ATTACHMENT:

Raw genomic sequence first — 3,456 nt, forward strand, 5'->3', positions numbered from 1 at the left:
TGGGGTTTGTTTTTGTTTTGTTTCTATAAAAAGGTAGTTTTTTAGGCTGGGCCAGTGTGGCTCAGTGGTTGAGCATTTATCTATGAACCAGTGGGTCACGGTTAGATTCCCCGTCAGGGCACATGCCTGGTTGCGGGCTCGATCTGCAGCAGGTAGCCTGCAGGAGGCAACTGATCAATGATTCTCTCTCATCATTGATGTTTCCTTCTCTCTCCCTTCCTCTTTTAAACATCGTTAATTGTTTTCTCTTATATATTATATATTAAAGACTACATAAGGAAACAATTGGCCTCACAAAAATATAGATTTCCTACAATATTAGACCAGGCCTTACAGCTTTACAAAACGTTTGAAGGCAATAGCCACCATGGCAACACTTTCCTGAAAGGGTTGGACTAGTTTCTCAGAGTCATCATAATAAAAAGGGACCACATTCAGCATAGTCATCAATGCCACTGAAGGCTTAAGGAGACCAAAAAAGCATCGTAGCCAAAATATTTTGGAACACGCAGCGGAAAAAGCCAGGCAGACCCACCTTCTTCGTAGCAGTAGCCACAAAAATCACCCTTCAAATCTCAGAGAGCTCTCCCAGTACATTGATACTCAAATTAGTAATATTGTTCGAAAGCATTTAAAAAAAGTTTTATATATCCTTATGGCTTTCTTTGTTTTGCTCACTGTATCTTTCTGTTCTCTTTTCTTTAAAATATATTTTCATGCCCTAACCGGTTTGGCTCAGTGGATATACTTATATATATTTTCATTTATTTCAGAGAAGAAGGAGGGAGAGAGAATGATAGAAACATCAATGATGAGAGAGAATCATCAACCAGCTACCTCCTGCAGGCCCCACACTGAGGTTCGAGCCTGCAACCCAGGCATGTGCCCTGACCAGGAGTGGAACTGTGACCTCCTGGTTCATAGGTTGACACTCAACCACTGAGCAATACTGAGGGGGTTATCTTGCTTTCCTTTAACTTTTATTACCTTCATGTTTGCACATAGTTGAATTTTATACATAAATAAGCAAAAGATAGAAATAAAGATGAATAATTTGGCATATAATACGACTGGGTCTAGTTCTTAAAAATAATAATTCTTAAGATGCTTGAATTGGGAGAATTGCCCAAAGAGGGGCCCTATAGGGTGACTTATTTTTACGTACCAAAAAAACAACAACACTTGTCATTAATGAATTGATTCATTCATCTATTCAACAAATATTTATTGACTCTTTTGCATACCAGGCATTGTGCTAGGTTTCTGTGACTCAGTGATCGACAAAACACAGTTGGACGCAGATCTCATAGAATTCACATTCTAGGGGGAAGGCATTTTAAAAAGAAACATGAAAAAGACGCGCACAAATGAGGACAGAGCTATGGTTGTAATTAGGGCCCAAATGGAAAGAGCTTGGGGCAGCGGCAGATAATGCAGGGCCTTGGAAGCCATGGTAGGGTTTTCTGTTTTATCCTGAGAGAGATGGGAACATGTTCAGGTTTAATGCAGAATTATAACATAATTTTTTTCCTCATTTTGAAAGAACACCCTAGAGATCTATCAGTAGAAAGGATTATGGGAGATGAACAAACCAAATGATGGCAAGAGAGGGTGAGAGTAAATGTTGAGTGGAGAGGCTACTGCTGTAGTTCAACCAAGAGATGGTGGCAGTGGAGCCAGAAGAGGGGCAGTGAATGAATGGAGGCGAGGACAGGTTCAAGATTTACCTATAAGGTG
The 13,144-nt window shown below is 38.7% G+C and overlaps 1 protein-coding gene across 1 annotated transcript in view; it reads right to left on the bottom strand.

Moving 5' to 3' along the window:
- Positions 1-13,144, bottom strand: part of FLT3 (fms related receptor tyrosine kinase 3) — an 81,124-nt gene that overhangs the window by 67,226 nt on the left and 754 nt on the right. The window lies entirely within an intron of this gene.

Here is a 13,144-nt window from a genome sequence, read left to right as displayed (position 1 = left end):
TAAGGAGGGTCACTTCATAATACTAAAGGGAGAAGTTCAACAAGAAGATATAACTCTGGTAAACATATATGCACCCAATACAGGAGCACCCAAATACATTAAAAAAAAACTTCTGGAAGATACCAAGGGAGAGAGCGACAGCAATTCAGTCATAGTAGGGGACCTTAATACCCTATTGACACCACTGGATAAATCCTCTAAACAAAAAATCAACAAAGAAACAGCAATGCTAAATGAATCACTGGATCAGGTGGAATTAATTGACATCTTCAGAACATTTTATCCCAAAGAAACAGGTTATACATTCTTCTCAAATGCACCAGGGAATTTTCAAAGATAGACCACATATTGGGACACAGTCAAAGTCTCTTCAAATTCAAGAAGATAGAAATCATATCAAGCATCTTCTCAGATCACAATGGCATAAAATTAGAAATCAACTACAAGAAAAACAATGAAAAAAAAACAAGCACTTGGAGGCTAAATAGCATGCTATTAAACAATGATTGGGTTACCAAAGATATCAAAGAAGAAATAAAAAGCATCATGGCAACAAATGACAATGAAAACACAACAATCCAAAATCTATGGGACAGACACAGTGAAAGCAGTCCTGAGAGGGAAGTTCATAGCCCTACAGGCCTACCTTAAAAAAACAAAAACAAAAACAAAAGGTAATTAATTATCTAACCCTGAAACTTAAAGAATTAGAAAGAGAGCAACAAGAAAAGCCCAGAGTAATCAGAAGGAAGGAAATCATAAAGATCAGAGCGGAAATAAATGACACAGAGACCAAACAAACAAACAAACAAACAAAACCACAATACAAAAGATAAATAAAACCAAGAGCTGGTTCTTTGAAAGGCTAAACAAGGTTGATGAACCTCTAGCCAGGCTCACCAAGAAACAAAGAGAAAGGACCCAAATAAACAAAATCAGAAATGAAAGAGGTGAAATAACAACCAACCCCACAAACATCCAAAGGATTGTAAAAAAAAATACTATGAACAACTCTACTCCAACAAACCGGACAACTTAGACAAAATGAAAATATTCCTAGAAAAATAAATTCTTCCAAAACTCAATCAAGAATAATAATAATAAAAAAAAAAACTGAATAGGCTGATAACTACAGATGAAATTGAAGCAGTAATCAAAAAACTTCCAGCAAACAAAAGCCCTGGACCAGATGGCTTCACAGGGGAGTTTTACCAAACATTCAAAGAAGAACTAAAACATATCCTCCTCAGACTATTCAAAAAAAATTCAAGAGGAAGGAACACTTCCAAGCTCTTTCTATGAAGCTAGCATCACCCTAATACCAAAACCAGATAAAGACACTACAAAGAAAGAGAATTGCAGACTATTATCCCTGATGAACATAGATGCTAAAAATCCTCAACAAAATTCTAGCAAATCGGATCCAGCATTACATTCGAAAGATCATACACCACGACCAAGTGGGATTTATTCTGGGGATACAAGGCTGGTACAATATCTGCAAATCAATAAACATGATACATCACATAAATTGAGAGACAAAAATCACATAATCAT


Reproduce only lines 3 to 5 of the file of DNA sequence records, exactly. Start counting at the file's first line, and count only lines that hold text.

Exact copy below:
The 13,144-nt window shown below is 38.7% G+C and overlaps 1 protein-coding gene across 1 annotated transcript in view; it reads right to left on the bottom strand.

Moving 5' to 3' along the window:
- Positions 1-13,144, bottom strand: part of FLT3 (fms related receptor tyrosine kinase 3) — an 81,124-nt gene that overhangs the window by 67,226 nt on the left and 754 nt on the right. The window lies entirely within an intron of this gene.